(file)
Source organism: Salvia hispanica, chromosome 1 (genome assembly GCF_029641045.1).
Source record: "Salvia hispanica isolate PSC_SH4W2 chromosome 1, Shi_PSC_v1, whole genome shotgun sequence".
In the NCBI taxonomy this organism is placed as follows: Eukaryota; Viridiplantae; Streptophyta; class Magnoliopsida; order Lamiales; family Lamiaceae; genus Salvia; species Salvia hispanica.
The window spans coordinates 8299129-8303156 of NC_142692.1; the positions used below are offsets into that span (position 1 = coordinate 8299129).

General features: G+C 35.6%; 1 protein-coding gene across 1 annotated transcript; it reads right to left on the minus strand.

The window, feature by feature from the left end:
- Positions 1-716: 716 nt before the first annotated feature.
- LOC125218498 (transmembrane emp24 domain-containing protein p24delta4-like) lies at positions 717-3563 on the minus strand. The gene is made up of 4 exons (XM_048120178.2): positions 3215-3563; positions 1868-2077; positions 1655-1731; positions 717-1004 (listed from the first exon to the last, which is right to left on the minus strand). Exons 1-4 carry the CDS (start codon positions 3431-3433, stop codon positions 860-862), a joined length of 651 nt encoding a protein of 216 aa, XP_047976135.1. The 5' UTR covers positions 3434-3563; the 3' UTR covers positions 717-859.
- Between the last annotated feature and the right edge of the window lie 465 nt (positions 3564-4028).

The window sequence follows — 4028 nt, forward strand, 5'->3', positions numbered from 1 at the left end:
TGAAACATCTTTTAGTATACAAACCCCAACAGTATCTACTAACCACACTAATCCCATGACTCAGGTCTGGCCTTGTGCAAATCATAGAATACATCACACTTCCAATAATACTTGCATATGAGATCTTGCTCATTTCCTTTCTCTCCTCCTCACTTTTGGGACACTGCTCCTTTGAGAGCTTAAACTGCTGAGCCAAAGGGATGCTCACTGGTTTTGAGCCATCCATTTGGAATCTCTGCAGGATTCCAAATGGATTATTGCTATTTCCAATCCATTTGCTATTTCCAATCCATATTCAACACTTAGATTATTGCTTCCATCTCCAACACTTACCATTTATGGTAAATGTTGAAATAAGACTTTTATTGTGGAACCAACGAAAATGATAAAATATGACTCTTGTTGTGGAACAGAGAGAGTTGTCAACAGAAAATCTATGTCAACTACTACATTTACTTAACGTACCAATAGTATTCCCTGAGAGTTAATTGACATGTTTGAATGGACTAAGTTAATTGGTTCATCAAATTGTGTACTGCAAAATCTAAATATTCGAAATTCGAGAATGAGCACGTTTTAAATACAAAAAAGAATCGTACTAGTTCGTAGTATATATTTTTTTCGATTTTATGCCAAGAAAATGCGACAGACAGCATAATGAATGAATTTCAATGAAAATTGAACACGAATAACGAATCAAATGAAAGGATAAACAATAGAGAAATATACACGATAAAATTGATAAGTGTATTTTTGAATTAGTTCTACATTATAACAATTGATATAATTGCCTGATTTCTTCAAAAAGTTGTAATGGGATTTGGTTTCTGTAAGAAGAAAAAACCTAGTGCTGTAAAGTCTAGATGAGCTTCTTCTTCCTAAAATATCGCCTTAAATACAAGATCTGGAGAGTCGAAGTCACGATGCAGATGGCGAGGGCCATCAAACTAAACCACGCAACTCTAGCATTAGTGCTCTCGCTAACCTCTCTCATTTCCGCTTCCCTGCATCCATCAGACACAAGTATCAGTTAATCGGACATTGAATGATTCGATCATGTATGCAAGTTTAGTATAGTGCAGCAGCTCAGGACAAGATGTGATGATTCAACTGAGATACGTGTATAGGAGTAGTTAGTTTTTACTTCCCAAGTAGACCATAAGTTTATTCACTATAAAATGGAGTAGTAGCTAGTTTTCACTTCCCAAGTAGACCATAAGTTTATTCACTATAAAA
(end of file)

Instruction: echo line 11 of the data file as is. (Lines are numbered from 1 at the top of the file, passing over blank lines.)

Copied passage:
TGAAACATCTTTTAGTATACAAACCCCAACAGTATCTACTAACCACACTAATCCCATGACTCAGGTCTGGCCTTGTGCAAATCATAGAATACATCACACTTCCAATAATACTTGCATATGAGATCTTGCTCATTTCCTTTCTCTCCTCCTCACTTTTGGGACACTGCTCCTTTGAGAGCTTAAACTGCTGAGCCAAAGGGATGCTCACTGGTTTTGAGCCATCCATTTGGAATCTCTGCAGGATTCCAAATGGATTATTGCTATTTCCAATCCATTTGCTATTTCCAATCCATATTCAACACTTAGATTATTGCTTCCATCTCCAACACTTACCATTTATGGTAAATGTTGAAATAAGACTTTTATTGTGGAACCAACGAAAATGATAAAATATGACTCTTGTTGTGGAACAGAGAGAGTTGTCAACAGAAAATCTATGTCAACTACTACATTTACTTAACGTACCAATAGTATTCCCTGAGAGTTAATTGACATGTTTGAATGGACTAAGTTAATTGGTTCATCAAATTGTGTACTGCAAAATCTAAATATTCGAAATTCGAGAATGAGCACGTTTTAAATACAAAAAAGAATCGTACTAGTTCGTAGTATATATTTTTTTCGATTTTATGCCAAGAAAATGCGACAGACAGCATAATGAATGAATTTCAATGAAAATTGAACACGAATAACGAATCAAATGAAAGGATAAACAATAGAGAAATATACACGATAAAATTGATAAGTGTATTTTTGAATTAGTTCTACATTATAACAATTGATATAATTGCCTGATTTCTTCAAAAAGTTGTAATGGGATTTGGTTTCTGTAAGAAGAAAAAACCTAGTGCTGTAAAGTCTAGATGAGCTTCTTCTTCCTAAAATATCGCCTTAAATACAAGATCTGGAGAGTCGAAGTCACGATGCAGATGGCGAGGGCCATCAAACTAAACCACGCAACTCTAGCATTAGTGCTCTCGCTAACCTCTCTCATTTCCGCTTCCCTGCATCCATCAGACACAAGTATCAGTTAATCGGACATTGAATGATTCGATCATGTATGCAAGTTTAGTATAGTGCAGCAGCTCAGGACAAGATGTGATGATTCAACTGAGATACGTGTATAGGAGTAGTTAGTTTTTACTTCCCAAGTAGACCATAAGTTTATTCACTATAAAATGGAGTAGTAGCTAGTTTTCACTTCCCAAGTAGACCATAAGTTTATTCACTATAAAA